Social media has proved pretty effective at changing the world and how we communicate with one another. It is also slowly changing our organisations, and as with any organisation, HR is right in the middle of the change.

Technologies such as Yammer and have been changing how we collaborate and manage performance respectively. What does the future hold though? The HR Technology Conference shed some light on how social tools will change HR in the coming years.

The obvious outcome from the event that it provides HR with a unique opportunity to become more fundamental to the success of their organisations. It does this by allowing them to move on from performing tactical administrative roles and becoming central to the strategic planning of the organisation.

If HR can take ownership of these social tools then they instantly become central to things like the culture of the organisationthe way people workinnovationcollaboration, and much more.

IT may be able to handle the technical side of these things, but they will succeed (or not) based upon the human and emotional aspect of getting people to change how they work.

Of course, to do this properly will require a change of mindset from HR as well. No longer will it be good enough for you merely to react, to police office behaviour if you will. This will require a proactive approach to make internal communications more frequent and more effective. It will require an admission that silos are not welcome, and that mistakes will happen when people innovate.

Cindy Lubitz, Founder of inTalent Consulting, points out that there’s also a double standard that is becoming a growing problem: “We hurt our corporate reputations when we attract candidates through contemporary use of social media, and then revert back to our old ways and block employees from using social tools to do their jobs.”

How to make your organisation social

1. Figure our your purpose - The first thing you need to do is define the purpose for your effort. Deloitte produced some research recently showing the importance of tying in social business efforts with the organisational aims of your company.

So use the central aims for your organisation and work backwards from there to find ways that social media can help those. This is a central part in establishing ROI so make sure you do it properly.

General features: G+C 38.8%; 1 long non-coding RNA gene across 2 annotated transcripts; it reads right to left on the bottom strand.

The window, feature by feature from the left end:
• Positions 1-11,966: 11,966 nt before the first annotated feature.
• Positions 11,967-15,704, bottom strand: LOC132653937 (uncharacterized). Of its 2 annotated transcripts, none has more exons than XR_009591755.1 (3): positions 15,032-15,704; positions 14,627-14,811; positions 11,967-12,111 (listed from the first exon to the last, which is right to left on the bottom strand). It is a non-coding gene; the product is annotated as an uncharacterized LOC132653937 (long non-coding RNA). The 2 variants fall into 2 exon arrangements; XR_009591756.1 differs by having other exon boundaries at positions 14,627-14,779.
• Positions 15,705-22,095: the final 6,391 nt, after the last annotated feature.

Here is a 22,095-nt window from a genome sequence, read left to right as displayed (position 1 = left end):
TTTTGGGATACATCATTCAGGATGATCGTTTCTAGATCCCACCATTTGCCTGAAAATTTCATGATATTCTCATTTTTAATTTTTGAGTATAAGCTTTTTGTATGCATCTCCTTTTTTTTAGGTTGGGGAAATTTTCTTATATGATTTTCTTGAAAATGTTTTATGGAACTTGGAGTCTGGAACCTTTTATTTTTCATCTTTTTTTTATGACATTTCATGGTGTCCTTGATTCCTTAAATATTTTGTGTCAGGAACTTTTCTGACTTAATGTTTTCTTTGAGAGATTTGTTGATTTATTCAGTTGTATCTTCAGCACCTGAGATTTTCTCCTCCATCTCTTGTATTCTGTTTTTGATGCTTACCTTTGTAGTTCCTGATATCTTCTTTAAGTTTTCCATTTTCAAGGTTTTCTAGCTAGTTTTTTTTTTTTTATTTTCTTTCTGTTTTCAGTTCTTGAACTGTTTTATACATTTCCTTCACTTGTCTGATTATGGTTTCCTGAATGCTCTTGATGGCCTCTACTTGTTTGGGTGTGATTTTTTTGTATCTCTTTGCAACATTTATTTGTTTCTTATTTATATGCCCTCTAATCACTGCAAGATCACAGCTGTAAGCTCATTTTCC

2. Establish emotional buy-in – The second thing is to then trial things on a small project. Technology is not important, but without the emotional buy-in of employees, this will never work. Therefore you need to establish emotional capital. There are five ways you can do this:

  • Identify community leaders that have authenticity and trust to champion and lead the project. These people don’t have to have technical social media skills as that can come later.
  • Once you’ve identified these social leaders, train them so they have the technical skills to transfer this to your community.
  • Ask them to lead communities that build emotional capital. You want them to emphasise each of the four pillars mentioned above.
  • Start small. Rather than rolling out dozens of tools at the outset, try rolling out one or two instead. Your first aim should be to build emotional capital. Complex social networking tools can often wait until later.
  • Manage your expectations. You can’t expect major changes such as improvements in morale or knowledge sharing until the emotional capital has been established. You have to walk before you can run.

3. Scale things – Once you have both some successful results on a small scale AND emotional buy-in from the key early adopters across your organisation, you can then look to scale things. The table below provides some good insight into the kind of thinking you should employ.

To often social technologies have been viewed as a risk by those in HR, and technology is resisted in the workplace as a result. This is your chance to change that, and to grab a strategic place at the boardroom as a result.

Source: Business2Community

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